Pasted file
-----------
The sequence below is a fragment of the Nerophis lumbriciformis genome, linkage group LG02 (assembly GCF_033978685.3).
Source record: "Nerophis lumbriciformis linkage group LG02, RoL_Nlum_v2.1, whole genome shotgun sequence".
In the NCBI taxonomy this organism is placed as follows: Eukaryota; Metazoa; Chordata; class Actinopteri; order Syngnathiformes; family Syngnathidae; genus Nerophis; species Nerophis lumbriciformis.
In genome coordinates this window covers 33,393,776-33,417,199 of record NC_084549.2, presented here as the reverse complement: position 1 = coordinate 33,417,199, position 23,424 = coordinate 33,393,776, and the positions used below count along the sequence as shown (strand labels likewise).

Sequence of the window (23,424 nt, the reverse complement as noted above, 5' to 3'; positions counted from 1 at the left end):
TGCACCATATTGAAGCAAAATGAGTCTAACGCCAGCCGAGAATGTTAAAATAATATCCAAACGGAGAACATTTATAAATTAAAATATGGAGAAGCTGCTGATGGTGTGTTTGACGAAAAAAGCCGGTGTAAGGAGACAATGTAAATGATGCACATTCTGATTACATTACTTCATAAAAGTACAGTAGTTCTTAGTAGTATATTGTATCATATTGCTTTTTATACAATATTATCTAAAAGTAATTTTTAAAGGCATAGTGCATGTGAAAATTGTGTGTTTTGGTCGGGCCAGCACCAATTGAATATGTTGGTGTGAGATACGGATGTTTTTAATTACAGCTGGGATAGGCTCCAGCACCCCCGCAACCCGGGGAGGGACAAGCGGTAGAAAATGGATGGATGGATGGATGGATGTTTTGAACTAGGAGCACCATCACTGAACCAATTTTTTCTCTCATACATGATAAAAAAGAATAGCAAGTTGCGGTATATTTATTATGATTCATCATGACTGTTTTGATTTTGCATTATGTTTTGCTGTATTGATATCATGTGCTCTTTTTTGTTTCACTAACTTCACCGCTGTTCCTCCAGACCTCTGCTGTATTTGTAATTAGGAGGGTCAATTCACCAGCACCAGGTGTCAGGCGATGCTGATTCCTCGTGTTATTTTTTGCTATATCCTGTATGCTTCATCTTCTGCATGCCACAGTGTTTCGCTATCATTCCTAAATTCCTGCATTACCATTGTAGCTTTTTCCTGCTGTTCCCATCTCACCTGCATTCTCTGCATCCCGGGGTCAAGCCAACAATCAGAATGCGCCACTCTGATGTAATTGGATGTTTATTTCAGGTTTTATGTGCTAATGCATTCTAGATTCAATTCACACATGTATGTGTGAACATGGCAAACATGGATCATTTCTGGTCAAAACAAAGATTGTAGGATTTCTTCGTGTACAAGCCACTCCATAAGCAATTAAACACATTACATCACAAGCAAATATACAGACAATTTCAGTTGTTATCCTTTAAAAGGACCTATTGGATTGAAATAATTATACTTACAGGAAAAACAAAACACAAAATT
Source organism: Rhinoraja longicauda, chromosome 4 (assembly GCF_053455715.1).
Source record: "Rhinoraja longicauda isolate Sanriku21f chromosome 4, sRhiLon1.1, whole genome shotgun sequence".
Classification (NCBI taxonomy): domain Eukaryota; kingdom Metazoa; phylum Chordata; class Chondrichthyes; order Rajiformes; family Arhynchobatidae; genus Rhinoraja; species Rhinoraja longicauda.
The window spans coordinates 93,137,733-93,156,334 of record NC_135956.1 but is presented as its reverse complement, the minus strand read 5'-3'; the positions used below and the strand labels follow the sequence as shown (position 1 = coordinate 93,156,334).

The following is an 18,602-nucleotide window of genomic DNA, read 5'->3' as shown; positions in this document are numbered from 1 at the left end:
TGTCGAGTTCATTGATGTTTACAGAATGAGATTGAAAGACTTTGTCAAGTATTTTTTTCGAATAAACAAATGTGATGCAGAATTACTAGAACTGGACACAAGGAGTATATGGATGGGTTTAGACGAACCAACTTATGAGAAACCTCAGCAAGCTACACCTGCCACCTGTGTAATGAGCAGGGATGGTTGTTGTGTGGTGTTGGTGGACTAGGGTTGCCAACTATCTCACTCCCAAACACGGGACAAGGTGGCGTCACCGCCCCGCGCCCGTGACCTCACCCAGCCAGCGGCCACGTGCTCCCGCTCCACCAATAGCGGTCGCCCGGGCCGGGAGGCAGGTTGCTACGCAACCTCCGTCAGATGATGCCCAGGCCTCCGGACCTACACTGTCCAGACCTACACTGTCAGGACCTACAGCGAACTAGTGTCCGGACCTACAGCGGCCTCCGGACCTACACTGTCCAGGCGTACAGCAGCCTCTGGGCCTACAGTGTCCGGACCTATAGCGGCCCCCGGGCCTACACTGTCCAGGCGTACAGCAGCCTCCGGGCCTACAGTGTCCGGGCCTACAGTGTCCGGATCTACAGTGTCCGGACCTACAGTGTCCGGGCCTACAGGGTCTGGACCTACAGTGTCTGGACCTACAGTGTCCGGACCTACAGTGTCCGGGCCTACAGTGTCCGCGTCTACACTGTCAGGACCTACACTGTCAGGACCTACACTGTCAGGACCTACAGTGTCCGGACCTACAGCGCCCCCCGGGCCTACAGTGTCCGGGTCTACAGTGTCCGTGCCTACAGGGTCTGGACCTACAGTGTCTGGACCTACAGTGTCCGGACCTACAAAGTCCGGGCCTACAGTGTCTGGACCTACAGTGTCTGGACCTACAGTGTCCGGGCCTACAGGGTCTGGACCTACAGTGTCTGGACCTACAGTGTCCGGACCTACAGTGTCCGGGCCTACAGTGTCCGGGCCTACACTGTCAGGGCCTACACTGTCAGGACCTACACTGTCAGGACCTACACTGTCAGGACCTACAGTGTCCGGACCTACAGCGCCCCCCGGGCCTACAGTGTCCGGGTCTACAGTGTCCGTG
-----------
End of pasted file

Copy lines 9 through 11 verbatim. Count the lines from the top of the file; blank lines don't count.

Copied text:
Classification (NCBI taxonomy): domain Eukaryota; kingdom Metazoa; phylum Chordata; class Chondrichthyes; order Rajiformes; family Arhynchobatidae; genus Rhinoraja; species Rhinoraja longicauda.
The window spans coordinates 93,137,733-93,156,334 of record NC_135956.1 but is presented as its reverse complement, the minus strand read 5'-3'; the positions used below and the strand labels follow the sequence as shown (position 1 = coordinate 93,156,334).

The following is an 18,602-nucleotide window of genomic DNA, read 5'->3' as shown; positions in this document are numbered from 1 at the left end: